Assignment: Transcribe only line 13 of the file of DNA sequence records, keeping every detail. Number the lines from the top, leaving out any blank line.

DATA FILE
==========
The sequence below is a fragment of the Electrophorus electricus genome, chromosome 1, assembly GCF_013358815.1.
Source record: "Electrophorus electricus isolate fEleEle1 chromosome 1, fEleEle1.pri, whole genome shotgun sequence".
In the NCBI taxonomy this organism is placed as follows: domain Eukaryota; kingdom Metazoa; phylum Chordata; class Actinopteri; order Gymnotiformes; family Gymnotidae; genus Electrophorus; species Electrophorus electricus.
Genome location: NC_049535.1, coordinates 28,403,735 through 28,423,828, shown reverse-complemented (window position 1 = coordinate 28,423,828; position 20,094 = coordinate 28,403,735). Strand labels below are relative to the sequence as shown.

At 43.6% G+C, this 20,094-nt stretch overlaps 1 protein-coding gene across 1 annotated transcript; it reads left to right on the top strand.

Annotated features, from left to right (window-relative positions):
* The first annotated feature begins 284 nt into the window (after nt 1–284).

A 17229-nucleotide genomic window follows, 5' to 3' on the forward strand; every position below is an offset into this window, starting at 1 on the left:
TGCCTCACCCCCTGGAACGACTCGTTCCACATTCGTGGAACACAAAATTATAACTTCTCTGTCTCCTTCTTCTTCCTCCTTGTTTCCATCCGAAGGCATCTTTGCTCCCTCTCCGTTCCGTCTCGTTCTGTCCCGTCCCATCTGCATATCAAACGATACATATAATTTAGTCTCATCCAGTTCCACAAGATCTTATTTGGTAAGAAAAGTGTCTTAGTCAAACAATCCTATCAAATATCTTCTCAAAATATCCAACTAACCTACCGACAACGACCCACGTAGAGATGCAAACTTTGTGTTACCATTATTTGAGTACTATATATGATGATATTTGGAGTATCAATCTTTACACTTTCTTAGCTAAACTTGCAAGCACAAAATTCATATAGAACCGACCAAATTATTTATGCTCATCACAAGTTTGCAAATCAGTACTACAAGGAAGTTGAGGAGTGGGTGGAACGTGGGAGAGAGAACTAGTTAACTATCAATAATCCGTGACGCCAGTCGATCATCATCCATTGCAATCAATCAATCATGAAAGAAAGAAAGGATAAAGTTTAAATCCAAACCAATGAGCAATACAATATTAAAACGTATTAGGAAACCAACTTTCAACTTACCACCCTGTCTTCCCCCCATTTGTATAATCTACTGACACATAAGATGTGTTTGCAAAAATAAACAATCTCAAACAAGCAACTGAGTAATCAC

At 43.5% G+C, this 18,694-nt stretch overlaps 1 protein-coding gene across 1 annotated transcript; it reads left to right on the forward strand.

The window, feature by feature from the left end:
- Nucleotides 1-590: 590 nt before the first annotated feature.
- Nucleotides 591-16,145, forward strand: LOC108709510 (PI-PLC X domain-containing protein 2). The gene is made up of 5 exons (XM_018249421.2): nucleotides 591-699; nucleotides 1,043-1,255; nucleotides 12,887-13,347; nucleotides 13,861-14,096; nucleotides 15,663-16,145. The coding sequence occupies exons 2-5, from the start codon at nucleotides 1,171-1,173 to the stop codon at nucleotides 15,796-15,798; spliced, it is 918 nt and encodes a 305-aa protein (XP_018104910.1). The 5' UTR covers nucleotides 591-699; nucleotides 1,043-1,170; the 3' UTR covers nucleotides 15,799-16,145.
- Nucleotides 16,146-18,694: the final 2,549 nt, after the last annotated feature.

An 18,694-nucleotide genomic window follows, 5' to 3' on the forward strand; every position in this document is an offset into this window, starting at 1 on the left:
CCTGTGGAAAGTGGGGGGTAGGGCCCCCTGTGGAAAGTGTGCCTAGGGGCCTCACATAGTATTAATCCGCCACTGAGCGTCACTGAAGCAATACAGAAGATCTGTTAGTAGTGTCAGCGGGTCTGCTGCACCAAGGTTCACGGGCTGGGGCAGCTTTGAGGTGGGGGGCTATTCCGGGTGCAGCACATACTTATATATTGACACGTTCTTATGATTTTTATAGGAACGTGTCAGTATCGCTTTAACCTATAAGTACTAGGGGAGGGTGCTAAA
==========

- Nucleotides 591-16,145, forward strand: LOC108709510 (PI-PLC X domain-containing protein 2). The gene is made up of 5 exons (XM_018249421.2): nucleotides 591-699; nucleotides 1,043-1,255; nucleotides 12,887-13,347; nucleotides 13,861-14,096; nucleotides 15,663-16,145. The coding sequence occupies exons 2-5, from the start codon at nucleotides 1,171-1,173 to the stop codon at nucleotides 15,796-15,798; spliced, it is 918 nt and encodes a 305-aa protein (XP_018104910.1). The 5' UTR covers nucleotides 591-699; nucleotides 1,043-1,170; the 3' UTR covers nucleotides 15,799-16,145.